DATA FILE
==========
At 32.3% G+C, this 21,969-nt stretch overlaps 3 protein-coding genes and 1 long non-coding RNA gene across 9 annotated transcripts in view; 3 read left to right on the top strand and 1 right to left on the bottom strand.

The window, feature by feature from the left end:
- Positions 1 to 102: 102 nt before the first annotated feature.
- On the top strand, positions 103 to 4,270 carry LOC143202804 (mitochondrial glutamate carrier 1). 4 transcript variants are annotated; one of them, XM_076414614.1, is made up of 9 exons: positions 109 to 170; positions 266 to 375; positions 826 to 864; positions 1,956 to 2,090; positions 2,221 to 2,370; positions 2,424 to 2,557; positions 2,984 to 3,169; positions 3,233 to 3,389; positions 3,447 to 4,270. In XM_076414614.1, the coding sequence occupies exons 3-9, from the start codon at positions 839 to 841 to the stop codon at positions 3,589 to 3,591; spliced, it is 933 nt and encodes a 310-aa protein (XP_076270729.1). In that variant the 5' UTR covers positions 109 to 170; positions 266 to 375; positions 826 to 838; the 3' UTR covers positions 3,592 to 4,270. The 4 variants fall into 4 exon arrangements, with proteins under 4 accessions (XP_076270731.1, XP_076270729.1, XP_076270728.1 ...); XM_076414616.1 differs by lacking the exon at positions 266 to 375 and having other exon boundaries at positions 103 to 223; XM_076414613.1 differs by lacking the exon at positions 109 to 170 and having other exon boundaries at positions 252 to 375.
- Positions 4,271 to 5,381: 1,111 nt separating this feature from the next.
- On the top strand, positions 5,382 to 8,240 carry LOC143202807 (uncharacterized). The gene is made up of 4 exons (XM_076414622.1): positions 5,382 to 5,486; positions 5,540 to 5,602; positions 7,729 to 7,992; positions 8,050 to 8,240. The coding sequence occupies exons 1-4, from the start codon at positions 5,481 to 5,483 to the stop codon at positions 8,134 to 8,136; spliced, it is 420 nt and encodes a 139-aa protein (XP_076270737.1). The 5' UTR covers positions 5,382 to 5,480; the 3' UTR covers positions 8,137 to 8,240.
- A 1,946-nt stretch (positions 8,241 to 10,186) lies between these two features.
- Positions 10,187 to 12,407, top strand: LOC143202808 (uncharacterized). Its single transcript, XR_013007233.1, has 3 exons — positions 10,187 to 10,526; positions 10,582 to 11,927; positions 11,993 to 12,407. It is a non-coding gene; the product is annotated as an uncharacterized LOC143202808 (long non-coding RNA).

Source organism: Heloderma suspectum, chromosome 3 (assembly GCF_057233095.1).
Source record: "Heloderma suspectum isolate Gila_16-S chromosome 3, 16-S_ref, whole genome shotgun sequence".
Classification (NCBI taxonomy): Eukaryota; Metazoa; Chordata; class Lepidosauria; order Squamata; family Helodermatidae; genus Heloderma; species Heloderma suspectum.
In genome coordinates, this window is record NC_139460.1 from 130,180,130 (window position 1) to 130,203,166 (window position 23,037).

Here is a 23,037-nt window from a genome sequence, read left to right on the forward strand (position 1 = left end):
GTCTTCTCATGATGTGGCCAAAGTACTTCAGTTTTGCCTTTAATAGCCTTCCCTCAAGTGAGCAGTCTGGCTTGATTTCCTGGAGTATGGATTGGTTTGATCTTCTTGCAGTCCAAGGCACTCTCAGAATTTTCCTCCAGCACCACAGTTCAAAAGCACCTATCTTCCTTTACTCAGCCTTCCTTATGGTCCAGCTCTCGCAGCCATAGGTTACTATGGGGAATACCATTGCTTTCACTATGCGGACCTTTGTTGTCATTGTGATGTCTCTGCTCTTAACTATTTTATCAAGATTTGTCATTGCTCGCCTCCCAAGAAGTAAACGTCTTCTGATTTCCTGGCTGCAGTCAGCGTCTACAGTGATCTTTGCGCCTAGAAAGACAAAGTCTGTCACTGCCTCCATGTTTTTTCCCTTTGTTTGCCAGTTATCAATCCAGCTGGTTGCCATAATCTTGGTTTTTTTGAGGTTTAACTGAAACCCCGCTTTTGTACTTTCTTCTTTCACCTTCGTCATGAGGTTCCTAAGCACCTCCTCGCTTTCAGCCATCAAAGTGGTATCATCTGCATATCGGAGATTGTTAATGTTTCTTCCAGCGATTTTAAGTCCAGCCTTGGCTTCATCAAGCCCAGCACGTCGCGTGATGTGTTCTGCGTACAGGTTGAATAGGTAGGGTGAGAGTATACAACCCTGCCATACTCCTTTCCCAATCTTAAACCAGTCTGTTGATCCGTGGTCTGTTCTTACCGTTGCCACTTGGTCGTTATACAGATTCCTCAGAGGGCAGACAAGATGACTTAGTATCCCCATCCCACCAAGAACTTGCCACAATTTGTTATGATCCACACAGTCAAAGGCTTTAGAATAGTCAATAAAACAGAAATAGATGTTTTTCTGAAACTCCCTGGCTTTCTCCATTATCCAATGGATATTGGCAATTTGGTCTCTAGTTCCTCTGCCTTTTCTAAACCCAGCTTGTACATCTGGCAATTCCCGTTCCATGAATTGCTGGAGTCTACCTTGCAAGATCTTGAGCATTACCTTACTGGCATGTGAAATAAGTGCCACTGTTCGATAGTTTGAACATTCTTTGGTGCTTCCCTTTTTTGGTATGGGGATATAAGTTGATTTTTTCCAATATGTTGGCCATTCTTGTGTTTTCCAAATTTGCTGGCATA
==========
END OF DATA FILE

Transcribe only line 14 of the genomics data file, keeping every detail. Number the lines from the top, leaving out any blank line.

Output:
GTCTTCTCATGATGTGGCCAAAGTACTTCAGTTTTGCCTTTAATAGCCTTCCCTCAAGTGAGCAGTCTGGCTTGATTTCCTGGAGTATGGATTGGTTTGATCTTCTTGCAGTCCAAGGCACTCTCAGAATTTTCCTCCAGCACCACAGTTCAAAAGCACCTATCTTCCTTTACTCAGCCTTCCTTATGGTCCAGCTCTCGCAGCCATAGGTTACTATGGGGAATACCATTGCTTTCACTATGCGGACCTTTGTTGTCATTGTGATGTCTCTGCTCTTAACTATTTTATCAAGATTTGTCATTGCTCGCCTCCCAAGAAGTAAACGTCTTCTGATTTCCTGGCTGCAGTCAGCGTCTACAGTGATCTTTGCGCCTAGAAAGACAAAGTCTGTCACTGCCTCCATGTTTTTTCCCTTTGTTTGCCAGTTATCAATCCAGCTGGTTGCCATAATCTTGGTTTTTTTGAGGTTTAACTGAAACCCCGCTTTTGTACTTTCTTCTTTCACCTTCGTCATGAGGTTCCTAAGCACCTCCTCGCTTTCAGCCATCAAAGTGGTATCATCTGCATATCGGAGATTGTTAATGTTTCTTCCAGCGATTTTAAGTCCAGCCTTGGCTTCATCAAGCCCAGCACGTCGCGTGATGTGTTCTGCGTACAGGTTGAATAGGTAGGGTGAGAGTATACAACCCTGCCATACTCCTTTCCCAATCTTAAACCAGTCTGTTGATCCGTGGTCTGTTCTTACCGTTGCCACTTGGTCGTTATACAGATTCCTCAGAGGGCAGACAAGATGACTTAGTATCCCCATCCCACCAAGAACTTGCCACAATTTGTTATGATCCACACAGTCAAAGGCTTTAGAATAGTCAATAAAACAGAAATAGATGTTTTTCTGAAACTCCCTGGCTTTCTCCATTATCCAATGGATATTGGCAATTTGGTCTCTAGTTCCTCTGCCTTTTCTAAACCCAGCTTGTACATCTGGCAATTCCCGTTCCATGAATTGCTGGAGTCTACCTTGCAAGATCTTGAGCATTACCTTACTGGCATGTGAAATAAGTGCCACTGTTCGATAGTTTGAACATTCTTTGGTGCTTCCCTTTTTTGGTATGGGGATATAAGTTGATTTTTTCCAATATGTTGGCCATTCTTGTGTTTTCCAAATTTGCTGGCATA